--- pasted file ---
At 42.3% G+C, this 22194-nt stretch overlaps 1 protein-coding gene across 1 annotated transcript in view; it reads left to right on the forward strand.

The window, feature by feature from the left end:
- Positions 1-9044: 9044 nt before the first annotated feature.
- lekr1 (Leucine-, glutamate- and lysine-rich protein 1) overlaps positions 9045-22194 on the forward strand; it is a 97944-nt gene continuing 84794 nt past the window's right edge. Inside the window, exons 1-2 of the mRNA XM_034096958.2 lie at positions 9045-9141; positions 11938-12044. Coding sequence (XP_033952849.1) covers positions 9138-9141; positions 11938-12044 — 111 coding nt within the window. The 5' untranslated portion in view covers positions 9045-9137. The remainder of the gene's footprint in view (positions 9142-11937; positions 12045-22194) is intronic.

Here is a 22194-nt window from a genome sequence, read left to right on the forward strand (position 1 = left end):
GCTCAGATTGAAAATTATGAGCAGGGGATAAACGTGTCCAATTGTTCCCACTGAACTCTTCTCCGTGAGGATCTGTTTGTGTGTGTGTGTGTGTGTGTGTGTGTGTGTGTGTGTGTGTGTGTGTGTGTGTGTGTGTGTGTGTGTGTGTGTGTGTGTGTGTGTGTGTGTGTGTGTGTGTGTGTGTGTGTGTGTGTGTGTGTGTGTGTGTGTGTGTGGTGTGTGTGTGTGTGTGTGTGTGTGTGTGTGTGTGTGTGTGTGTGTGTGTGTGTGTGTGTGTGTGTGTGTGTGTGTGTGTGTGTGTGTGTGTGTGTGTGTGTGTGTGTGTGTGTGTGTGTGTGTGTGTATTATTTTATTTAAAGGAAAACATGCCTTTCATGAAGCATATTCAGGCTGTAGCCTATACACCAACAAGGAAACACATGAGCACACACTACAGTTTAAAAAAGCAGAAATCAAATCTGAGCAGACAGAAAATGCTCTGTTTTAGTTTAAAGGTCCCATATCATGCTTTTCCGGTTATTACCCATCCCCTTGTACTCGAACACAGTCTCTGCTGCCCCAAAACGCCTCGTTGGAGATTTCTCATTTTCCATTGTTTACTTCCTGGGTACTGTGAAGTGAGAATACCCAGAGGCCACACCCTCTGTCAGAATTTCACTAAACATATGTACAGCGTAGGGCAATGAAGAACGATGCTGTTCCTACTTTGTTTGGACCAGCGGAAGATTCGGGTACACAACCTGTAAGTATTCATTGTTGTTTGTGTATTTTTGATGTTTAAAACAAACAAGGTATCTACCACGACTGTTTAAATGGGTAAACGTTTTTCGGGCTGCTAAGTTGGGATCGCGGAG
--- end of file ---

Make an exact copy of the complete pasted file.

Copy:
At 42.3% G+C, this 22194-nt stretch overlaps 1 protein-coding gene across 1 annotated transcript in view; it reads left to right on the forward strand.

The window, feature by feature from the left end:
- Positions 1-9044: 9044 nt before the first annotated feature.
- lekr1 (Leucine-, glutamate- and lysine-rich protein 1) overlaps positions 9045-22194 on the forward strand; it is a 97944-nt gene continuing 84794 nt past the window's right edge. Inside the window, exons 1-2 of the mRNA XM_034096958.2 lie at positions 9045-9141; positions 11938-12044. Coding sequence (XP_033952849.1) covers positions 9138-9141; positions 11938-12044 — 111 coding nt within the window. The 5' untranslated portion in view covers positions 9045-9137. The remainder of the gene's footprint in view (positions 9142-11937; positions 12045-22194) is intronic.

Here is a 22194-nt window from a genome sequence, read left to right on the forward strand (position 1 = left end):
GCTCAGATTGAAAATTATGAGCAGGGGATAAACGTGTCCAATTGTTCCCACTGAACTCTTCTCCGTGAGGATCTGTTTGTGTGTGTGTGTGTGTGTGTGTGTGTGTGTGTGTGTGTGTGTGTGTGTGTGTGTGTGTGTGTGTGTGTGTGTGTGTGTGTGTGTGTGTGTGTGTGTGTGTGTGTGTGTGTGTGTGTGTGTGTGTGTGTGTGTGTGTGGTGTGTGTGTGTGTGTGTGTGTGTGTGTGTGTGTGTGTGTGTGTGTGTGTGTGTGTGTGTGTGTGTGTGTGTGTGTGTGTGTGTGTGTGTGTGTGTGTGTGTGTGTGTGTGTGTGTGTGTGTGTGTGTATTATTTTATTTAAAGGAAAACATGCCTTTCATGAAGCATATTCAGGCTGTAGCCTATACACCAACAAGGAAACACATGAGCACACACTACAGTTTAAAAAAGCAGAAATCAAATCTGAGCAGACAGAAAATGCTCTGTTTTAGTTTAAAGGTCCCATATCATGCTTTTCCGGTTATTACCCATCCCCTTGTACTCGAACACAGTCTCTGCTGCCCCAAAACGCCTCGTTGGAGATTTCTCATTTTCCATTGTTTACTTCCTGGGTACTGTGAAGTGAGAATACCCAGAGGCCACACCCTCTGTCAGAATTTCACTAAACATATGTACAGCGTAGGGCAATGAAGAACGATGCTGTTCCTACTTTGTTTGGACCAGCGGAAGATTCGGGTACACAACCTGTAAGTATTCATTGTTGTTTGTGTATTTTTGATGTTTAAAACAAACAAGGTATCTACCACGACTGTTTAAATGGGTAAACGTTTTTCGGGCTGCTAAGTTGGGATCGCGGAG